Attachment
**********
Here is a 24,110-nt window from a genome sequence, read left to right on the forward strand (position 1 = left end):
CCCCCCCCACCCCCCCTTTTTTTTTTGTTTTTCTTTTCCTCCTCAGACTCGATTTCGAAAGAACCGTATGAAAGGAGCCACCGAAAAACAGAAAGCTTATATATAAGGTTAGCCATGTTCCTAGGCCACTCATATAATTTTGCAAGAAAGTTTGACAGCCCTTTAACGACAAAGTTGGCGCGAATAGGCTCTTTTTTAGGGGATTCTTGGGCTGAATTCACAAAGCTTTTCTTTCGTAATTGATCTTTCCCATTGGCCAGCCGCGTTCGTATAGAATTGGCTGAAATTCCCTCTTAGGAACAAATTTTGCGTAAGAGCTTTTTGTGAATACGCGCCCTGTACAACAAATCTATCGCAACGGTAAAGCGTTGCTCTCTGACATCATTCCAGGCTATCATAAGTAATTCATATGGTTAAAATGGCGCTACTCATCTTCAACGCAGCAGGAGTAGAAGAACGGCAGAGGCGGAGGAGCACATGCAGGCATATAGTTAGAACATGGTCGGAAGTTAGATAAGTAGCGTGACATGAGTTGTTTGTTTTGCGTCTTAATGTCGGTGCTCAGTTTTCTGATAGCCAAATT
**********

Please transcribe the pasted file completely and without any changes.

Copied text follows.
Here is a 24,110-nt window from a genome sequence, read left to right on the forward strand (position 1 = left end):
CCCCCCCCACCCCCCCTTTTTTTTTTGTTTTTCTTTTCCTCCTCAGACTCGATTTCGAAAGAACCGTATGAAAGGAGCCACCGAAAAACAGAAAGCTTATATATAAGGTTAGCCATGTTCCTAGGCCACTCATATAATTTTGCAAGAAAGTTTGACAGCCCTTTAACGACAAAGTTGGCGCGAATAGGCTCTTTTTTAGGGGATTCTTGGGCTGAATTCACAAAGCTTTTCTTTCGTAATTGATCTTTCCCATTGGCCAGCCGCGTTCGTATAGAATTGGCTGAAATTCCCTCTTAGGAACAAATTTTGCGTAAGAGCTTTTTGTGAATACGCGCCCTGTACAACAAATCTATCGCAACGGTAAAGCGTTGCTCTCTGACATCATTCCAGGCTATCATAAGTAATTCATATGGTTAAAATGGCGCTACTCATCTTCAACGCAGCAGGAGTAGAAGAACGGCAGAGGCGGAGGAGCACATGCAGGCATATAGTTAGAACATGGTCGGAAGTTAGATAAGTAGCGTGACATGAGTTGTTTGTTTTGCGTCTTAATGTCGGTGCTCAGTTTTCTGATAGCCAAATT